Four one act plays
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The Handmaid s Tale
NOW A SMASH-HIT CHANNEL 4 TV SERIES WITH A NEW INTRODUCTION FROM MARGARET ATWOOD The Republic of Gilead offers Offred only one function: to breed. If she deviates, she will, like dissenters, be hanged at the wall or sent out to die slowly of radiation sickness. But even a repressive state cannot obliterate desire – neither Offred's nor that of the two men on which her future hangs. Brilliantly conceived and executed, this powerful vision of the future gives full rein to Margaret Atwood's irony, wit and astute perception.
The Sun Is Also a Star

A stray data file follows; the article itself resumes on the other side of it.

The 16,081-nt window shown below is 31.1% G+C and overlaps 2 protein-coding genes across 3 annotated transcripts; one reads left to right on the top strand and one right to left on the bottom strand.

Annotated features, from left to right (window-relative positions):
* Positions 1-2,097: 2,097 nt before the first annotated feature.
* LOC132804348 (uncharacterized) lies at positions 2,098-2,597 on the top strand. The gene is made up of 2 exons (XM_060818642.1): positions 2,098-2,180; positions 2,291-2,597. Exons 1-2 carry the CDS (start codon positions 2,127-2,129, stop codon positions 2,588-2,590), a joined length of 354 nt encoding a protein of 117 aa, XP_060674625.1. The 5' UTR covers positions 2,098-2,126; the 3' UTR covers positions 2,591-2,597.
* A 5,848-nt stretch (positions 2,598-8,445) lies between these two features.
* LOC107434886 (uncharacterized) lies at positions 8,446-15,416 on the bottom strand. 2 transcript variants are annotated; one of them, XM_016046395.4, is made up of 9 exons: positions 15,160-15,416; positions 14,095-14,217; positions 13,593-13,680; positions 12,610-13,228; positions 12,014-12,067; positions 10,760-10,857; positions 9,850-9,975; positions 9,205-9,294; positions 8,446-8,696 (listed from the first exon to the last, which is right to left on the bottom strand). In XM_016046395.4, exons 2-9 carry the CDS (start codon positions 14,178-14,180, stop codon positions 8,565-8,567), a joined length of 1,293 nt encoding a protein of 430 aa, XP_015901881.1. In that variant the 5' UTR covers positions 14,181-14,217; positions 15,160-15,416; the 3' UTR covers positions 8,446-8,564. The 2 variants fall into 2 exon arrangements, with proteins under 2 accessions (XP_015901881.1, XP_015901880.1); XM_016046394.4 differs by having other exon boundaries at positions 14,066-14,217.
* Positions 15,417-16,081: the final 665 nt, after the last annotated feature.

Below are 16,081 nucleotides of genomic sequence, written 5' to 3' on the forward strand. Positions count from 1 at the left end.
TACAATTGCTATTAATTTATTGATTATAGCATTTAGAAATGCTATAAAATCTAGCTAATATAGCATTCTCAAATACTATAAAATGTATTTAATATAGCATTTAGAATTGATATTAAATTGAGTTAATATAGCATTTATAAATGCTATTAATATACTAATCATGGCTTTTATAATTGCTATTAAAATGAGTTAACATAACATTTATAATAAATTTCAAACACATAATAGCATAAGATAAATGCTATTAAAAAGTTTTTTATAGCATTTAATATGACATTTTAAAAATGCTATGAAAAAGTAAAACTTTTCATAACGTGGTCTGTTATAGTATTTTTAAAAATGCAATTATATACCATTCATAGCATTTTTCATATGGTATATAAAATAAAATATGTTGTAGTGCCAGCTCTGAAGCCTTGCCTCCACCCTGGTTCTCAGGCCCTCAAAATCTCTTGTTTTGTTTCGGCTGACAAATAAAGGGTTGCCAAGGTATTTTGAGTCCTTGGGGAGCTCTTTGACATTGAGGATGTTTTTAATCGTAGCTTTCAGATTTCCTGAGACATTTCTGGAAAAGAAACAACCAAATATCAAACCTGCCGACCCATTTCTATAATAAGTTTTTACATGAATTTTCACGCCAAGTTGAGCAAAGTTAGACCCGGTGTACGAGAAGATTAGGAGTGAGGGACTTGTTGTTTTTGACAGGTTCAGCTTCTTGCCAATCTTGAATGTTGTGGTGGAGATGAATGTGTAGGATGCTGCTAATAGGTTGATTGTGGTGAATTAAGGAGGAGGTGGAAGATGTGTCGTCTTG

The dazzling new novel from Nicola Yoon, the #1 New York Times bestselling author of Everything, Everything (in theaters now!), will have you falling in love with Natasha and Daniel as they fall in love with each other! Natasha: I’m a girl who believes in science and facts. Not fate. Not destiny. Or dreams that will never come true. I’m definitely not the kind of girl who meets a cute boy on a crowded New York City street and falls in love with him. Not when my family is twelve hours away from being deported to Jamaica. Falling in love with him won’t be my story. Daniel: I’ve always been the good son, the good student, living up to my parents’ high expectations. Never the poet. Or the dreamer. But when I see her, I forget about all that. Something about Natasha makes me think that fate has something much more extraordinary in store—for both of us. The Universe: Every moment in our lives has brought us to this single moment. A million futures lie before us. Which one will come true? *** The #1 New York Times Bestseller A National Book Award Finalist A 2017 Michael L. Printz Honor Book A New York Times Notable Book A BuzzFeed Best YA Book of the Year A POPSUGAR Best Book of the Year A Publishers Weekly Best Book of the Year A Kirkus Reviews Best Book of the Year A Booklist Editor's Choice A New York Public Library Best Book for Teens An Amazon Best Book of the Year Recipient of the John Steptoe New Talent Award A Walter Award Honor Book "Beautifully crafted."--People Magazine "A book that is very much about the many factors that affect falling in love, as much as it is about the very act itself . . . fans of Yoon’s first novel, Everything Everything, will find much to love—if not, more—in what is easily an even stronger follow up." —Entertainment Weekly "Transcends the limits of YA as a human story about falling in love and seeking out our futures." —POPSUGAR.com